Soft Skills Needed for Social Work
What are Soft Skills?
Soft skills are personal traits that demonstrate you can interact effectively with those around you. These skills are not just important for a career in social work and to put on your social work resume, they are essential to almost any job that involves interacting and working with someone else. Even if you are sitting behind a desk, you will eventually have to work with others. Developing and maintaining social skills isn’t just beneficial for your career, it’ll make all the difference in your life, from interpersonal relationships to dealing with complete strangers.
When it comes to the strengths of a social worker, great communication is key. Both verbal and nonverbal communication is the only way you can expect to get anything done as a social worker. From working with fellow social workers to helping clients reach their goals, this can only be done by communicating with one another. Regardless of age, gender, or race, a good social worker can communicate with all.
Not the best communicator? Here are four steps to help improve communication skills:
Speak with Confidence
Try to speak slowly and clearly, rushing your words or stuttering will break up the flow of conversation.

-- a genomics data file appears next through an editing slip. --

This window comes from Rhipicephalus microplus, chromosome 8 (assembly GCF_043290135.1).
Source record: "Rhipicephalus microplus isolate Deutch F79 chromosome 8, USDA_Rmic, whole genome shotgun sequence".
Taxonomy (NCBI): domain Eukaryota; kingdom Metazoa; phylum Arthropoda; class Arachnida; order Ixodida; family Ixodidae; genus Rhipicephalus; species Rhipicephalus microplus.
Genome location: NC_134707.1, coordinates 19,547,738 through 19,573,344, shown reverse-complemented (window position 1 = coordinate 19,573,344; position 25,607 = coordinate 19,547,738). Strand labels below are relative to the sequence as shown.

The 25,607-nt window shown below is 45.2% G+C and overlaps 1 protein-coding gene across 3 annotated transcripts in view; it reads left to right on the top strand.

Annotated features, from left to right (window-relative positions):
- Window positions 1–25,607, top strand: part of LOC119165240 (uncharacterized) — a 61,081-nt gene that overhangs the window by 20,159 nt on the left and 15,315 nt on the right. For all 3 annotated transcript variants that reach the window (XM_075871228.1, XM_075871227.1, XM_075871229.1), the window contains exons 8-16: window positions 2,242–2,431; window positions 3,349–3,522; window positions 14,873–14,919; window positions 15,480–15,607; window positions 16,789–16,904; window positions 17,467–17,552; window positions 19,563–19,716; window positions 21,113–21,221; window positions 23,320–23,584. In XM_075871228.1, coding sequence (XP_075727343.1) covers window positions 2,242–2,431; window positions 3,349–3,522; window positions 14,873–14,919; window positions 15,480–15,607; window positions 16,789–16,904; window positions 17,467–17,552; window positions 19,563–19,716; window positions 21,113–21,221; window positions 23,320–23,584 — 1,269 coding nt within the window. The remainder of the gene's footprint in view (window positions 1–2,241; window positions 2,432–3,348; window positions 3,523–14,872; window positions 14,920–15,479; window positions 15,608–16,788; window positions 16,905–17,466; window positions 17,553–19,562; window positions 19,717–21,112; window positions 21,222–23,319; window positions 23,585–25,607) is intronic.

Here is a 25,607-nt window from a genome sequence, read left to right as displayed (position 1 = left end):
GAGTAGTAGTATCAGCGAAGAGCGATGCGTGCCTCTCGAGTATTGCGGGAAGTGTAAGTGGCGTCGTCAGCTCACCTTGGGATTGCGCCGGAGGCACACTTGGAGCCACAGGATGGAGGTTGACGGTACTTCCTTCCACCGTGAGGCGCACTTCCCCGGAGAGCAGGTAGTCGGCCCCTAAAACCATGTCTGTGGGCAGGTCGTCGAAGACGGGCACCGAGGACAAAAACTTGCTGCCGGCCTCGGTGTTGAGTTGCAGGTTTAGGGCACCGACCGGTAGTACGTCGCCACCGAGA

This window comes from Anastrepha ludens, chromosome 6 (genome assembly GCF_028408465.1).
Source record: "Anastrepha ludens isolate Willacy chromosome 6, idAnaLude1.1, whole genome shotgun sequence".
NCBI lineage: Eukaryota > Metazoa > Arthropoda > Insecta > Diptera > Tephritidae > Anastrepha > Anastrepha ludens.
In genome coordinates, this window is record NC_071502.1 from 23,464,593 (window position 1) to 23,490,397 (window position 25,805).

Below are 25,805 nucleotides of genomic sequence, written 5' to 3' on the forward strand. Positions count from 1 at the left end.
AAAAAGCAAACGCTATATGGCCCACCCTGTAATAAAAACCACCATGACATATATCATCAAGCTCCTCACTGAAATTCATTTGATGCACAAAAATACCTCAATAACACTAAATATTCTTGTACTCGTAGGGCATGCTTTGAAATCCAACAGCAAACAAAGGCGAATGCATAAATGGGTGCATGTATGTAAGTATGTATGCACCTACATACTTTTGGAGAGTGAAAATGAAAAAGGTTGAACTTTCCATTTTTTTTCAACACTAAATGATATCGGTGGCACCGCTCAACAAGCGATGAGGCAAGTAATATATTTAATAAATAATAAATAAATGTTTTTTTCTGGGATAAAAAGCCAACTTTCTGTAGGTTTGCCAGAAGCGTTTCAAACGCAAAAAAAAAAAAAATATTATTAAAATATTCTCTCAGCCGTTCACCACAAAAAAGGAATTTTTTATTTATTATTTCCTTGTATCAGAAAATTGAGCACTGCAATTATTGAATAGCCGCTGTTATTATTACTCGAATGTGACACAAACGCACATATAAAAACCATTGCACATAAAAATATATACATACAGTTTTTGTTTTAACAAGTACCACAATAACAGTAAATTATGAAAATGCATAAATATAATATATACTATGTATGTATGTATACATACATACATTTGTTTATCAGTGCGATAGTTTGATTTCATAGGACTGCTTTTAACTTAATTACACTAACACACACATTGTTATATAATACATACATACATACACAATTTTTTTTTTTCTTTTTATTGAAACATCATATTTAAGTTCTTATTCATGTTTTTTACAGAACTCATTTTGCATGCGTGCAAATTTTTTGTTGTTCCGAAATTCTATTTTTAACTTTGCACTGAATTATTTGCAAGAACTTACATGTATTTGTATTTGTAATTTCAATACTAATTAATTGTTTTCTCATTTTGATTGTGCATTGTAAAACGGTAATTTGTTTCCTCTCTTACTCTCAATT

Listen, Listen, Listen
Take real consideration of what the other person is saying. This is a major skill of a social worker. The conversation is a two-way street, and make sure they understand you are trying your best to sympathize with their point of view.
Keep Friendly Body Language
Don’t be distant or appear standoffish with your hands in your pockets. Instead, keep your focus on whomever you are talking to.
Make sure they know you want to be there. A small act of kindness and consideration goes a long way to help others open up.
A skill essential both in and out of social work, time management is the only way you can expect to get anything done one day at a time. A social worker’s competencies can only be seen if they are done on time. Having time management skills is what every potential employer is looking for. It’s a great skill to put down on your social work resume because it means you are organized and efficient.
Life is difficult enough with us having a thousand different tasks every single day. Finding trouble keeping focused on it all? Try these tips on time management as a social worker:
Create a Schedule
Turning time into a physical form with the help of a schedule is the best way to manage your time. Write down the hours you are planning to work, and what you want to get done (within reason) in those hours.
You might fall into a slump with a write-up, and want to skip it to go onto something else, promising yourself that you’ll get back to it. For your own sake, don’t do this. Multitasking is the best way to watch your schedule fall apart. One objective at a time.
Learn to Say No